Hidalgo has been in the organization since 2006. He has moved up one level each year and was with the Miracle last year. His .274 batting average was the lowest of his career. In 2010, he was the only Beloit Snappers player to hit over .300 (.316). He has an unorthodox swing at the plate that many wonder if it will adapt as he moves up the ladder. Defensively, he’s a little below average.

Jairo Perez seemingly came out of nowhere last year. He spent the first two months of the year in Extended Spring Training, but after joining the Snappers in mid June, he hit .337/.413/.580 with 20 doubles and 15 home runs. He had missed all of 2010 with Tommy John surgery. He primarily played 3B but also played a few games at 2B. He is a little guy who takes a monstrous swing. He is not fast and his range is limited, so 3B is a better option.

Beloit Snappers

Miguel Sano, Roy Larson, Adam Bryant

I think most Twins fans have heard pretty much everything about Miguel Sano. He is the consensus top prospect in the Twins farm system. He got the big signing bonus. He draws comparisons to Miguel Cabrera and other great power bats in the game. He had a lot of errors last year in Elizabethton at both shortstop and third base, but he can flat-out hit. He hit .292/.352/.627 with 18 doubles, seven triples and 20 home runs in 66 games for the E-Twins. His power potential is off charts. The Twins are typically patient with their young prospects’ development. The same should be true of Sano. As much as his offensive game is advanced, there are more aspects of the game that he needs to work on. He needs to make more contact. He needs to run the bases better. And he needs to play better defense and just mature, in general. I would expect him to spend the whole season at Beloit.

Adam Bryant was the team’s 9th round pick just last year, and as a four-year college senior, he signed quickly and was sent to Beloit where he held his own. He played all three infield positions and was solid with the bat. He’s a solid, all-around player who will likely advance as a utility player. The Twins signed Larson out of the University of St. Thomas. He’s 6-6 and struggled in E-Town, but he has very quick hands and bat speed. He can play both corner infield spots. Due to his age (he’s 24), he’ll likely have to advance through the lower levels quickly.

Extended Spring Training/Short-Season

Travis Harrison, Javier Pimentel

It will be interesting to see where Harrison and Pimentel will play in 2012. The assumption is that both will go to Extended Spring Training. Harrison was the team’s supplemental first-round pick in 2011 out of high school in California. He has a bunch of power potential and some believe that he could also become an all-around hitter. Pimentel was signed in 2010 out of the Dominican Republic for about a $700,000 signing bonus. He split the 2011 season between the Dominican Summer League and the GCL. I think he would likely head to the GCL again, but he has very good potential as well. Signed as a shortstop, he already spent most of his time at third base in 2011.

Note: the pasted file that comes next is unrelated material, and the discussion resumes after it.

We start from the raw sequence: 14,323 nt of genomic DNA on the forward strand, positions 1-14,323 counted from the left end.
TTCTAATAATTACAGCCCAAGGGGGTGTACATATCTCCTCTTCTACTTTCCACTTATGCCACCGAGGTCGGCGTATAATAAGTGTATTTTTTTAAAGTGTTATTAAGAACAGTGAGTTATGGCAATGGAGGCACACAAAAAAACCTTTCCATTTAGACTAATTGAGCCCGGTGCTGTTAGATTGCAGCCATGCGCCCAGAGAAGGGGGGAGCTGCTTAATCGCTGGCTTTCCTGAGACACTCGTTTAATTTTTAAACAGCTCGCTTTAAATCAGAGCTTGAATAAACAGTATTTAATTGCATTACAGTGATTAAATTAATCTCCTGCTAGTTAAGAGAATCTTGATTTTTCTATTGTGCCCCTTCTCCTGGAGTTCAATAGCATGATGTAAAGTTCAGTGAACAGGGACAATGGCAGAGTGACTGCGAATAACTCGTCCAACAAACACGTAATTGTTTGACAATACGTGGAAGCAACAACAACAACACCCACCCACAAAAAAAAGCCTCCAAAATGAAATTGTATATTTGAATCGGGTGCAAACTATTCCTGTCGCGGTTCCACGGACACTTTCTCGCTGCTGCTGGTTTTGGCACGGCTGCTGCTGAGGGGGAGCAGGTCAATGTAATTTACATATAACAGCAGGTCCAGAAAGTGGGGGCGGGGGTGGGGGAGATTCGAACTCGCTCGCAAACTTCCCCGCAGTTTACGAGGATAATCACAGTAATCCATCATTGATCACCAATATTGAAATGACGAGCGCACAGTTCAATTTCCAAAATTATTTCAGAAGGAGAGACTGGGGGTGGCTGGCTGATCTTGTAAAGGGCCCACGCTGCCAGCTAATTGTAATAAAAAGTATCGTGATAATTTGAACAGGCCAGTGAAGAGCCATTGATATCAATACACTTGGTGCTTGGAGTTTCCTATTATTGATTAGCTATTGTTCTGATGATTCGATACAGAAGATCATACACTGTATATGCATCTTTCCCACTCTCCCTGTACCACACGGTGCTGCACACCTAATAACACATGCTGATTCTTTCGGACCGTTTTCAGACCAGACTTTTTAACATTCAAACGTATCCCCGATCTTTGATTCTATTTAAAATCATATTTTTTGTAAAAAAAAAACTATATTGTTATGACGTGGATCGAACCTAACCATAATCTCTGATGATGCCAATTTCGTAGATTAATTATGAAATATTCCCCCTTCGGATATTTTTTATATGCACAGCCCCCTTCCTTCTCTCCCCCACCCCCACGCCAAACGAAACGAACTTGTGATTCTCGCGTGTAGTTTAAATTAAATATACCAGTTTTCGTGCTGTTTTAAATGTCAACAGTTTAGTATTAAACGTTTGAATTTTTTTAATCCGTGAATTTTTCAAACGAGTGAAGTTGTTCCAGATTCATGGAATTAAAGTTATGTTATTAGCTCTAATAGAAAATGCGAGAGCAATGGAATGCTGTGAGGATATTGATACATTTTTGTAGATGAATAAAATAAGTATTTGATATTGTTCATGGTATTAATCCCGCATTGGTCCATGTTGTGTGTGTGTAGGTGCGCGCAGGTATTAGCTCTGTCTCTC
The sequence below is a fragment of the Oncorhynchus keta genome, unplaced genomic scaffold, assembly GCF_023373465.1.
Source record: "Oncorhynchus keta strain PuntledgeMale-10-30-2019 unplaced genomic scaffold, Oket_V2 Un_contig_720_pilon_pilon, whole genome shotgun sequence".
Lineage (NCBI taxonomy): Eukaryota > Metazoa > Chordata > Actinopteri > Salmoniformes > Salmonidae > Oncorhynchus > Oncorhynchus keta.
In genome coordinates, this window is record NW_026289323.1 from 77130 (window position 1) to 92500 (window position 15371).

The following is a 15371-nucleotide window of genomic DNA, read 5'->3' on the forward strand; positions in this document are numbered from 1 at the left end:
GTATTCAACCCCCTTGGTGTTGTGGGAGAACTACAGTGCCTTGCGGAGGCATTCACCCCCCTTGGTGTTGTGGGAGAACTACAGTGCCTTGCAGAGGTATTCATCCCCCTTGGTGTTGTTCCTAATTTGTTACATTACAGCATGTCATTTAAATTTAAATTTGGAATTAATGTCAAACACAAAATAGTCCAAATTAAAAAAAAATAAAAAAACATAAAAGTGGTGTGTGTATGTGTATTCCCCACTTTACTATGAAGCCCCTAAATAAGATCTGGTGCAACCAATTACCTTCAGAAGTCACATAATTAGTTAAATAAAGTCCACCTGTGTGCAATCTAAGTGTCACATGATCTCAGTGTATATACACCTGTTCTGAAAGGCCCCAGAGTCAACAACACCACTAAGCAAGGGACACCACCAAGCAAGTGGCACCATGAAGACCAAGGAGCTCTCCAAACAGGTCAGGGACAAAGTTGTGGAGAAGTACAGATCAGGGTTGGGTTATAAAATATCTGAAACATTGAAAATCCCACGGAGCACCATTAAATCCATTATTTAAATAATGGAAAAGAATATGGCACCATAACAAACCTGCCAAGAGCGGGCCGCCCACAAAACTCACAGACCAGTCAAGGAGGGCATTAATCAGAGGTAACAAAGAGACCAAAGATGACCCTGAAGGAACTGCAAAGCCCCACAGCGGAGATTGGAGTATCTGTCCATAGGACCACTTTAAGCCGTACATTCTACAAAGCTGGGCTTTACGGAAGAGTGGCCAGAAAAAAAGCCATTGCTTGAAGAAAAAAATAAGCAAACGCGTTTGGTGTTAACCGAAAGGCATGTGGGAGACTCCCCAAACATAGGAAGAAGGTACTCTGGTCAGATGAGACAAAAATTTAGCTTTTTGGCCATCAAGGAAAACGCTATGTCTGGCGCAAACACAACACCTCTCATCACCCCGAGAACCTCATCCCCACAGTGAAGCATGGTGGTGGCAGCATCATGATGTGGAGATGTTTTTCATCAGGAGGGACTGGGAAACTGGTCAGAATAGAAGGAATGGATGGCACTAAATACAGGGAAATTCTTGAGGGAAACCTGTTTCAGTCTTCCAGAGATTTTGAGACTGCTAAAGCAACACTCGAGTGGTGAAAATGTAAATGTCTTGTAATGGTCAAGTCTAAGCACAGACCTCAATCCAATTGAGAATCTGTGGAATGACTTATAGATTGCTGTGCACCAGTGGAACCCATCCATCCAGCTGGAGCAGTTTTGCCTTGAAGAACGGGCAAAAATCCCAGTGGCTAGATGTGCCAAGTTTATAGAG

1.)    Miguel Sano, 2.) Travis Harrison, 3.) Jairo Perez


Third base is Danny Valencia’s for the near-term. Sean Burroughs provides some quality depth. This would be a position where the Twins are quite strong at the lower levels (with Sano, Harrison and Pimentel), but there is not much help above Beloit for 2012, at least not anyone that would have any long-term potential. We’ll need to wait until at least 2014 to see Sano (and that’s only if he advances on the Joe Mauer path), and Harrison and Pimentel are likely 2016 arrivals. Will Sano be able to stick at 3B? How will Valencia fare through his pre-arbitration and arbitration years? 

If you have any further questions, please feel free to e-mail me at or leave your thoughts in the Comments Section!


9 Responses to “Twins Organizational Depth Chart: Third Basemen”

  1. Bruce James January 25, 2012 at 8:19 am #

    You missed Rhodes at Beloit.

    • lew January 25, 2012 at 8:27 am #

      Rory is a 1st baseman now

  2. mike wants wins January 25, 2012 at 12:27 pm #

    I too am not exactly thrilled with how Gardy talks about Valencia. It appears the guy has that attitude that Gardy doesn’t like much, at least from what we can see from where we sit given how he talks about him.